In Maxwell generation GPUs, overlapping workloads (compute and graphics) were implemented with static partitioning of the GPU. However, this partitioning could only be changed after both workloads were completed. If one of the two workloads was completed before the other, the remaining one could not utilize the whole GPU performance, but was limited to the allocated part. This allocation is now dynamic with Pascal and can therefore utilize all the GPU resources.
GPU Boost 3.0
GPU Boost can increase the clock of the GPU until it hits a predetermined temperature target. In addition to many other Boost refinements, GPU Boost 3.0 now features custom per-voltage point frequency offsets. You can find the perfect curve for each voltage point for each card via (third party) scanners and therefore select higher Boost clocks (overclock the GPU).
The Simultaneous Multi-Projection block is a new hardware unit, which is located inside the PolyMorph Engine at the end of the geometry pipeline and right in front of the Raster Unit. As its name implies, the Simultaneous Multi-Projection (SMP) unit is responsible for generating multiple projections of a single geometry stream. It can calculate up to 16 different projections at the same viewpoint and two with different distances on the x-axis. This technology can, for example, be used for multiple monitoring with different display angles, VR headsets or curved monitors.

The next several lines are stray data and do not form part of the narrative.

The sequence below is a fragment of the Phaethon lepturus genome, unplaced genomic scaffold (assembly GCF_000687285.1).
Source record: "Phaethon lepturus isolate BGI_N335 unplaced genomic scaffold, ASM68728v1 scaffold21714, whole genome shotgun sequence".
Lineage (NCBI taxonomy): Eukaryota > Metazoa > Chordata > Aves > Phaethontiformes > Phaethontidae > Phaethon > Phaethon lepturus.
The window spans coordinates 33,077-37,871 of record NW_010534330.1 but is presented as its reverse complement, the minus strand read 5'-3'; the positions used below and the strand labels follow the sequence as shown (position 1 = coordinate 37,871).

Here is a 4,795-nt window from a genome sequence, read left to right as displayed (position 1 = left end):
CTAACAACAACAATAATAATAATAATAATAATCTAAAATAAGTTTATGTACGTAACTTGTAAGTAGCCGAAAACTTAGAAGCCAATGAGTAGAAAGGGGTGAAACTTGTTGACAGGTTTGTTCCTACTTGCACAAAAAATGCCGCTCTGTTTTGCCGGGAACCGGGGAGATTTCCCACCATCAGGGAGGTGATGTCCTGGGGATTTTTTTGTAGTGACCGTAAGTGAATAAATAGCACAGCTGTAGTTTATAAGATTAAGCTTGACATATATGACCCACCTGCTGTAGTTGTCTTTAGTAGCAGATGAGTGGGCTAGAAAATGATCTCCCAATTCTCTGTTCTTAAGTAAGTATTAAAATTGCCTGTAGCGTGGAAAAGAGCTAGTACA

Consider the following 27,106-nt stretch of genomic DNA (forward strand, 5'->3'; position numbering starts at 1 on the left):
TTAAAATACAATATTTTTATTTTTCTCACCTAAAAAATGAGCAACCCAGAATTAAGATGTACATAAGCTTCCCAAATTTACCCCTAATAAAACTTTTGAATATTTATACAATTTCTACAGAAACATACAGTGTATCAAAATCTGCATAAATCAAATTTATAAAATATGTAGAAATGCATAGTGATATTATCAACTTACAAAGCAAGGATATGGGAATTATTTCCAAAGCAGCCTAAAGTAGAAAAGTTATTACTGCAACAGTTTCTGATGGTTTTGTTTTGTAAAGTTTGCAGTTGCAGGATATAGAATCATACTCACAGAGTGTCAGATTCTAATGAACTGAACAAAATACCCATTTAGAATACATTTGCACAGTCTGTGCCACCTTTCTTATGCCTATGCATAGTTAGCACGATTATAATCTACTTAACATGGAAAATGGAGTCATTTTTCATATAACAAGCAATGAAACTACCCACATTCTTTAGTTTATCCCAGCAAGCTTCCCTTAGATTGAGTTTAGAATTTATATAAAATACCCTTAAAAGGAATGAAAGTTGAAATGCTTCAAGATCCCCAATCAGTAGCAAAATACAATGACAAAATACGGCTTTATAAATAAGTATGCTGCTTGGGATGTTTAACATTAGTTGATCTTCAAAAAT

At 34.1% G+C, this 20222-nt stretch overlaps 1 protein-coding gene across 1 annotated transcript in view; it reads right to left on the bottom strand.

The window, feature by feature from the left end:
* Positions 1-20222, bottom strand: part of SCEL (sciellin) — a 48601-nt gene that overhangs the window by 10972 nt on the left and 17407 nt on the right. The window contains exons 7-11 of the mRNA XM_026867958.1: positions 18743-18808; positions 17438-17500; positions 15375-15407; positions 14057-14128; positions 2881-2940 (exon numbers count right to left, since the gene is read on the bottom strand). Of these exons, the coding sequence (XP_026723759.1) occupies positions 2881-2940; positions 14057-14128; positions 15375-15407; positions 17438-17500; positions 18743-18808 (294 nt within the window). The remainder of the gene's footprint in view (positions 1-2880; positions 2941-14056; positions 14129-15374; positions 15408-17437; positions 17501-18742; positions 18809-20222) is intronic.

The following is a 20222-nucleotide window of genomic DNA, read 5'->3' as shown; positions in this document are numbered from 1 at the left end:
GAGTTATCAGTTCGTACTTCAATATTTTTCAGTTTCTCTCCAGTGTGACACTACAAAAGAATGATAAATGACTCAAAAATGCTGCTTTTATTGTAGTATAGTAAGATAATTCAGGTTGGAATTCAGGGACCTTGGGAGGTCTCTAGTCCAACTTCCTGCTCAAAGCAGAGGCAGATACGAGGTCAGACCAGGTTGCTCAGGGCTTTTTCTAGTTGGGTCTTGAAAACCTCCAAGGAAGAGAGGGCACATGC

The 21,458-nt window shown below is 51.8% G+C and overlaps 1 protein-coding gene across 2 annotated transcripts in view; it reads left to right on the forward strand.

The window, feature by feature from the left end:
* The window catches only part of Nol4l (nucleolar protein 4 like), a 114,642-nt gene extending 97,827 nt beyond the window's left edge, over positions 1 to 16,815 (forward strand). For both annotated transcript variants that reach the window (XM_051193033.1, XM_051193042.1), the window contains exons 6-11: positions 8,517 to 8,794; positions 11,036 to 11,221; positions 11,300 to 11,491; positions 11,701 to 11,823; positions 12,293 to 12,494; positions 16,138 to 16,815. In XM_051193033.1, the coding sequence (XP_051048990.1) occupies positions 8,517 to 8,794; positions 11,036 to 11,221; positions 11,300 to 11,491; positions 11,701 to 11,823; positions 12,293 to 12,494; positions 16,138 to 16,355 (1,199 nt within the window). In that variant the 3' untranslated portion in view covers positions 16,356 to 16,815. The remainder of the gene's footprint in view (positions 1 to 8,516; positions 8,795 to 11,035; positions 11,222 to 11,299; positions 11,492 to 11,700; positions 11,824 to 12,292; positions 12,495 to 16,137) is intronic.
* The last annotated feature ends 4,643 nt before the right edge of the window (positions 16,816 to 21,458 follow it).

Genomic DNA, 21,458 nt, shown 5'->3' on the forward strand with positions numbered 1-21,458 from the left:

Video Features and Display Ports
Pascal has also introduced improvements in terms of video features. The GP104 can now encode 10-bit HEVC and decode 10-bit and 12-bit HEVC. Even VP9 video playback is also accelerated by the hardware (4K 120 Hz 320 Mbps). In combination with additional security hardware, for the first time Pascal is certified as PlayReady 3.0 (SL3000) and therefore enables the 4K Netflix playback in Windows 10, for example. Another new feature is the HDR support for HDMI 2.0b and DisplayPort 1.4 (first TVs are already available, monitors are expected in 2017).
The GP104 GPU can still drive four monitors simultaneously, but the HDMI 2.0b (Maxwell HDMI 2.0) and DisplayPort 1.4 ("Ready", up to 7680x4320 @ 60 Hz via two DP 1.3 ports) are new features.
|GTX 980 (Maxwell)||GTX 1080 (Pascal)|
|H.264 Encode||Yes||2x 4K @ 60 Hz|
|HEVC Encode||Yes||2x 4K @ 60 Hz|
|10-bit HEVC Encode||No||Yes|
|HEVC Decode||No||4K @ 120 Hz / 8K @ 30 Hz up to 320 Mbps|
|VP9 Decode||No||4K @ 120 Hz up to 320 Mbps|
|10-bit and 12-bit HEVC Decode||No||Yes|
Nvidia's new Pascal architecture is not just a simple Die-Shrink of the successful Maxwell architecture, but also introduces numerous optimizations and new features. Our performance tests of the desktop GTX 1080 confirm the performance and efficiency increase of the new generation. Simultaneous Multi-Projection is focused on virtual reality. GPU Boost 3.0 helps to get more performance from the GPU with overclocking. The improved efficiency and video features, however, will also be beneficial for the notebook chips.
Sources: Nvidia press event, Pascal White-Paper and Review Guide, Inside Pascal Blog Post (GP100)